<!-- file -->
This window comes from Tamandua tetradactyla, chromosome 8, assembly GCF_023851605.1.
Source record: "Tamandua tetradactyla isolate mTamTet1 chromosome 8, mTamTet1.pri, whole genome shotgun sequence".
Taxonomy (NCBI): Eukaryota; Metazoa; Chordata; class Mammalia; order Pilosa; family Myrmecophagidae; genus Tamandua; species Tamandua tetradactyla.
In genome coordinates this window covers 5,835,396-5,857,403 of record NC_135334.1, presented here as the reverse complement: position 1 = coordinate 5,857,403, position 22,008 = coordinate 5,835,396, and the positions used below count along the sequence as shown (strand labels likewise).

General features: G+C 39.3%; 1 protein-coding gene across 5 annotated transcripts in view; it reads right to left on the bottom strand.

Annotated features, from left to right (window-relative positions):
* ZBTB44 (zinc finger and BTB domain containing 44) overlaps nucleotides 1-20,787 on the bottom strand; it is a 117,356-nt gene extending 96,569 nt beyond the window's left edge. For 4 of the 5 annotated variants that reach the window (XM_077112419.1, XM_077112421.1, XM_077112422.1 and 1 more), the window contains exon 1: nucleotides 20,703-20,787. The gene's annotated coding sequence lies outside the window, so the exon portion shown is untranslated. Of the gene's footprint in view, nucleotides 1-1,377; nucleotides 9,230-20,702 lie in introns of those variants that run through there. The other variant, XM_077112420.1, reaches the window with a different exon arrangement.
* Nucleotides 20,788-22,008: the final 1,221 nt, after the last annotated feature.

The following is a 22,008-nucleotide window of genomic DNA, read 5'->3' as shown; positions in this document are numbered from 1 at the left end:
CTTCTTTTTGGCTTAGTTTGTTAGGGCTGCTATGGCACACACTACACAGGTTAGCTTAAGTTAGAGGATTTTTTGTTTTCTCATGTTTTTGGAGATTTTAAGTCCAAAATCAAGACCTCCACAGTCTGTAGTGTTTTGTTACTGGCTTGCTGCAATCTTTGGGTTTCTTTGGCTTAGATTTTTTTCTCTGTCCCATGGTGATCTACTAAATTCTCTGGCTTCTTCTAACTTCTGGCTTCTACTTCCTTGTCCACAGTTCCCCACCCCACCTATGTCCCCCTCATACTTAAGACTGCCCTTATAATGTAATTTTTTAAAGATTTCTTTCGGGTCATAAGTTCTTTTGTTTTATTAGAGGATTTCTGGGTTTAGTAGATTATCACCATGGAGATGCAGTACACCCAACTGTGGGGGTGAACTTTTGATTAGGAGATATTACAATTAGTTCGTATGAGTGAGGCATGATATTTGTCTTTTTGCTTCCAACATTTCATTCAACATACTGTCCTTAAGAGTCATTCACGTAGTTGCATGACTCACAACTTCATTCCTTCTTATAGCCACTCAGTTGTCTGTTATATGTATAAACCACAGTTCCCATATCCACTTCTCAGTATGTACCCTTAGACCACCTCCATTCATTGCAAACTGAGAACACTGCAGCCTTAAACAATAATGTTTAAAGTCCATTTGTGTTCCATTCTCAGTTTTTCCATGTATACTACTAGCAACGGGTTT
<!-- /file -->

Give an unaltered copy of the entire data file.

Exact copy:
This window comes from Tamandua tetradactyla, chromosome 8, assembly GCF_023851605.1.
Source record: "Tamandua tetradactyla isolate mTamTet1 chromosome 8, mTamTet1.pri, whole genome shotgun sequence".
Taxonomy (NCBI): Eukaryota; Metazoa; Chordata; class Mammalia; order Pilosa; family Myrmecophagidae; genus Tamandua; species Tamandua tetradactyla.
In genome coordinates this window covers 5,835,396-5,857,403 of record NC_135334.1, presented here as the reverse complement: position 1 = coordinate 5,857,403, position 22,008 = coordinate 5,835,396, and the positions used below count along the sequence as shown (strand labels likewise).

General features: G+C 39.3%; 1 protein-coding gene across 5 annotated transcripts in view; it reads right to left on the bottom strand.

Annotated features, from left to right (window-relative positions):
* ZBTB44 (zinc finger and BTB domain containing 44) overlaps nucleotides 1-20,787 on the bottom strand; it is a 117,356-nt gene extending 96,569 nt beyond the window's left edge. For 4 of the 5 annotated variants that reach the window (XM_077112419.1, XM_077112421.1, XM_077112422.1 and 1 more), the window contains exon 1: nucleotides 20,703-20,787. The gene's annotated coding sequence lies outside the window, so the exon portion shown is untranslated. Of the gene's footprint in view, nucleotides 1-1,377; nucleotides 9,230-20,702 lie in introns of those variants that run through there. The other variant, XM_077112420.1, reaches the window with a different exon arrangement.
* Nucleotides 20,788-22,008: the final 1,221 nt, after the last annotated feature.

The following is a 22,008-nucleotide window of genomic DNA, read 5'->3' as shown; positions in this document are numbered from 1 at the left end:
CTTCTTTTTGGCTTAGTTTGTTAGGGCTGCTATGGCACACACTACACAGGTTAGCTTAAGTTAGAGGATTTTTTGTTTTCTCATGTTTTTGGAGATTTTAAGTCCAAAATCAAGACCTCCACAGTCTGTAGTGTTTTGTTACTGGCTTGCTGCAATCTTTGGGTTTCTTTGGCTTAGATTTTTTTCTCTGTCCCATGGTGATCTACTAAATTCTCTGGCTTCTTCTAACTTCTGGCTTCTACTTCCTTGTCCACAGTTCCCCACCCCACCTATGTCCCCCTCATACTTAAGACTGCCCTTATAATGTAATTTTTTAAAGATTTCTTTCGGGTCATAAGTTCTTTTGTTTTATTAGAGGATTTCTGGGTTTAGTAGATTATCACCATGGAGATGCAGTACACCCAACTGTGGGGGTGAACTTTTGATTAGGAGATATTACAATTAGTTCGTATGAGTGAGGCATGATATTTGTCTTTTTGCTTCCAACATTTCATTCAACATACTGTCCTTAAGAGTCATTCACGTAGTTGCATGACTCACAACTTCATTCCTTCTTATAGCCACTCAGTTGTCTGTTATATGTATAAACCACAGTTCCCATATCCACTTCTCAGTATGTACCCTTAGACCACCTCCATTCATTGCAAACTGAGAACACTGCAGCCTTAAACAATAATGTTTAAAGTCCATTTGTGTTCCATTCTCAGTTTTTCCATGTATACTACTAGCAACGGGTTT